Tag Archives: gluten free

Gluten Free Barcelona

September has been another busy month with a long weekend the first week and now two wedding weekends in a row. Kay has a week more holiday than me, so we always try to go away the weekend in September when I get a local holiday for work.

Tickets that weekend were surprisingly expensive everywhere, so instead of going to Venice as I really hoped, we ended up booking a flight to leave for Barcelona on Friday at 10:30pm and arrive back home the following Monday evening.

Here’s a little teaser of our trip:

We had a great time enjoying some sun for once!

Kay was in charge of activity planning while I researched food and he cheekily asked his Spanish colleague to give him a city-guide and thought his work was done. So since neither of us had looked up transportation passes or info about attractions, we didn’t realize that instead of buying a 3-day transportation pass, we could have gotten a combination museum/attraction pass that we usually like to get when we do city trips. We also didn’t realize that booking tickets ahead of time to Sagrada Familia is almost a must and we didn’t realize the 3-day card started at 11:30pm counts 11:30pm to midnight as one day, and we couldn’t use it on Monday anymore. Darn you, Barcelona!

Overall it really was just a chilled weekend going to different Gaudi sights, churches and stopping here and there for sangria in between eating tasty food with wine. I was in heaven!

Sagrada Familia was out of this world. We ended up booking tickets online on Sunday for Monday and it was a really special experience to see a church of this caliber during the construction process. You can really appreciate how much work and money truly goes into buildings like this!

I again did my research about where to eat gluten free, complete with maps, directions and opening hours of several restaurants. Allergy Chef was a very helpful website!  I always over prepare and pick out 3X as many restaurants as we need, which was good because Baci D’Angelo Patisserie, the bakery we tried to go to on the first Saturday was closed… and both of us were quite hungry as we made our way to Copasetic instead.

Copasetic turned out to be ah-mazing.

The man running the restaurant was extremely friendly and helpful, with a great sense of humour. He told us that the chef eats gluten free, so I felt really safe ordering food and the food was delicious!

The options were great too. They offered English, French and Greek combo breakfasts with gluten free bread, pancakes, crepes (!) and more, often with organic ingredients.

We ordered combo breakfasts the first day and split a crepe because we were so hungry. It was a ton of food, as the guy warned, but sooo scrumptious! Seriously, I want to go eat there every weekend!

On Sunday we went back again and I ordered a savory crepe for my main and we split pancakes. They were some of the best gluten free pancakes I’ve ever had!

I would have even gone there for dinner, but we thought we should try to find some traditional tapas places. We ended up going to Bar Ramón on Saturday night because it was close to our hotel, but the tapas were kind of disappointing, especially when they said the ones we ordered would be gluten free and they came with a big bowl of bread.

We weren’t full, so we headed to Lolita Tapería and really enjoyed finishing the night there. It was such a fun little diner and the staff were very friendly.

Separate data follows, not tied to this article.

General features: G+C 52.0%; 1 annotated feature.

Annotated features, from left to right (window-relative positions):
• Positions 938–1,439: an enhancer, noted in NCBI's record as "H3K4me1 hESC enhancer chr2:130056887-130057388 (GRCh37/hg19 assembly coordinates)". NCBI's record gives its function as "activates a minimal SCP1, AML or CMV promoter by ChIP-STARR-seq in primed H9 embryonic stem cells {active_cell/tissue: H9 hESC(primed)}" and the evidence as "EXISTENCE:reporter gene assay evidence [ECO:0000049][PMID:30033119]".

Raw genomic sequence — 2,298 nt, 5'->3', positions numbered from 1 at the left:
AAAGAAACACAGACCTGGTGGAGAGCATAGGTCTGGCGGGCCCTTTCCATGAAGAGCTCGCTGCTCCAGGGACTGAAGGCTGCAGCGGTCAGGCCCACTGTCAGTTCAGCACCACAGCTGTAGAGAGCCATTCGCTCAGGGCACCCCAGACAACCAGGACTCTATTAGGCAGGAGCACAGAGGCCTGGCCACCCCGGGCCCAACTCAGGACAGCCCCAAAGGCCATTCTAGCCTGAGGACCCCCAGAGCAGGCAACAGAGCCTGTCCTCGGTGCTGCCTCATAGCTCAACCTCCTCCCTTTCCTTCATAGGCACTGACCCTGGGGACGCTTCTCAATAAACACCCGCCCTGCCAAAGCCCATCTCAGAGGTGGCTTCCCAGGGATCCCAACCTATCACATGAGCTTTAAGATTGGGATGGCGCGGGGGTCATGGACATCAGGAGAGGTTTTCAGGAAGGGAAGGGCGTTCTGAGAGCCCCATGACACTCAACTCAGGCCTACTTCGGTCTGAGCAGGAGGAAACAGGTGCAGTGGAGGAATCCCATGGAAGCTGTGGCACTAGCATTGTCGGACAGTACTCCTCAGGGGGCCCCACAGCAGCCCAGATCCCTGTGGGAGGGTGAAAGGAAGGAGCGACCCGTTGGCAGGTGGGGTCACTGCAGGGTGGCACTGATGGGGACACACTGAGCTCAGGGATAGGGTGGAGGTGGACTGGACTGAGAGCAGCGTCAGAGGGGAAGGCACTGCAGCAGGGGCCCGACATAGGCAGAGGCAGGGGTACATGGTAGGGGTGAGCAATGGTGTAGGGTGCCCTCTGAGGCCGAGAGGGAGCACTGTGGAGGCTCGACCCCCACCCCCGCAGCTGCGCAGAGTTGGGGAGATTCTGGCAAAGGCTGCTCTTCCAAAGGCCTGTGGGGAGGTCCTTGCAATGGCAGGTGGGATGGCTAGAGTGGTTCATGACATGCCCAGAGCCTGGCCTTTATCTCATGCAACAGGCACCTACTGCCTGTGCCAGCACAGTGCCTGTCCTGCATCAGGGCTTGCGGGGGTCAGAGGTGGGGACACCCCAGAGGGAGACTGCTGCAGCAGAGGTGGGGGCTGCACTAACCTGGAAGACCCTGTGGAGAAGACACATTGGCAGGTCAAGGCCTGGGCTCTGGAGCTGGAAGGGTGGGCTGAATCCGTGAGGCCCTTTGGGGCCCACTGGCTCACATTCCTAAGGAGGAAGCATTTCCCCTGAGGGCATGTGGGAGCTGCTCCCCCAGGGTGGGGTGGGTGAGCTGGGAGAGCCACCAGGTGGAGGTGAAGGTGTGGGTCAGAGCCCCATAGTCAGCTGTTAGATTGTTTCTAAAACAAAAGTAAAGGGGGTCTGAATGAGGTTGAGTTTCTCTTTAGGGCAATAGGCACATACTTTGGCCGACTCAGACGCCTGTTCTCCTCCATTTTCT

On Sunday we went to Tapeo for dinner. It seemed a bit touristy to us, but I also didn’t care because they were very good about the gluten free food there as well.

We finished out the weekend going to Allium for breakfast on Monday, partly because Copasetic was closed, but the breakfast was not as celiac friendly as I had hoped and the partially uncooked eggs kind of made me feel sick all day.

After we saw Sagrada Familia on Sunday, I was starving and really wanted to find one of the Conesa sandwich locations I’d marked on the map. It was the kind of local food joint I would not expect to be able to eat at and Kay was worried about it when we went because they made sandwiches and looked like they all were toasted on the same grill, but they had a special grill for the gluten-free sandwiches (yay!) and I could even have some side dishes like brava, fried potatoes.

Conesa did not disappoint! It was a yes, yes, YES. It was such comforting greasy food that I really miss when salad is the only gluten-free dish on the menu.

We finished out the day sitting in a plaça enjoying one last pitcher of sangria. I would go again, maybe when Sagrada Familia is finally finished so I can see it in all its glory. 🙂

Gluten-free Homemade Muesli

As a typical American, I came to Switzerland eating cereal for breakfast. Kay, on the other hand, ate a very Swiss breakfast of freshly sliced bread slathered in butter and jam. For years it went on this way. He had his bread and I had my cereal.

One could argue about the healthiness of either breakfast, but eventually Kay switched over to the dark side so that he could be a little faster in the morning and sleep a little longer. Slicing bread and doing all that buttering and spreading takes a long time! But he didn’t switch to conventional brand cereal like me… no. He started buying ingredients to mix his own muesli so that it would be healthier and less sugary than whatever I was eating.

I called it “Pferd Futter” or “Horse food” because that’s what it looked like to me.

Anyway, I more or less stopped eating cereal in an effort to incorporate more fresh fruit in my diet and then with the celiac diagnosis and Kay’s absence, I didn’t even want to think about cereal and how depressing it is here. We don’t have Chex in Switzerland. You can buy gluten free cornflakes from Migros and Coop, and from Coop you can also buy chocolate crispy rice for kids. From non-specialty stores, that’s it!

L-R: Bio cornflakes: 2.20CHF for 300g ($2.45 for 10.5OZ) / Schär cornflakes: 2.90 for 250g ($3.23 for 8.8OZ) / Schär Flakes Milly Magic 123: 4.95CHF for 250g ($5.51 for 8.8OZ)

You can’t even buy most normal muesli ingredients in the store without them being laced with gluten. I can buy puffed amaranth from Migros, but all the soy flakes are coated with malt flavoring, making them a no-go.

So why don’t I just let Kay buy his normal muesli ingredients and let it go? Crumbs. CRUMBS. Or shall I say, dust. Every time Kay makes muesli in his tupperware and every time he gets some out in the morning, cereal dust flies into the air and all over the counters.